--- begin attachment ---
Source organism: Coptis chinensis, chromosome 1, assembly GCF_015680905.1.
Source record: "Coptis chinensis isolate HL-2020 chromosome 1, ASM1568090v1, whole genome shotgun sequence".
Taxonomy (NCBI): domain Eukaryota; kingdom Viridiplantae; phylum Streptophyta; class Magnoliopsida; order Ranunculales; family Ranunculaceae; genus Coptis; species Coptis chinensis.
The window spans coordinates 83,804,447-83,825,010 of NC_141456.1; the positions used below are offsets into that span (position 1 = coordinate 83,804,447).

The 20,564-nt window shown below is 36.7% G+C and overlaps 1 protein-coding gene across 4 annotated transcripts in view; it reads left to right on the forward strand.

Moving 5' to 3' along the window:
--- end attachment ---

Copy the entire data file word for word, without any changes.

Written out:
Source organism: Coptis chinensis, chromosome 1, assembly GCF_015680905.1.
Source record: "Coptis chinensis isolate HL-2020 chromosome 1, ASM1568090v1, whole genome shotgun sequence".
Taxonomy (NCBI): domain Eukaryota; kingdom Viridiplantae; phylum Streptophyta; class Magnoliopsida; order Ranunculales; family Ranunculaceae; genus Coptis; species Coptis chinensis.
The window spans coordinates 83,804,447-83,825,010 of NC_141456.1; the positions used below are offsets into that span (position 1 = coordinate 83,804,447).

The 20,564-nt window shown below is 36.7% G+C and overlaps 1 protein-coding gene across 4 annotated transcripts in view; it reads left to right on the forward strand.

Moving 5' to 3' along the window: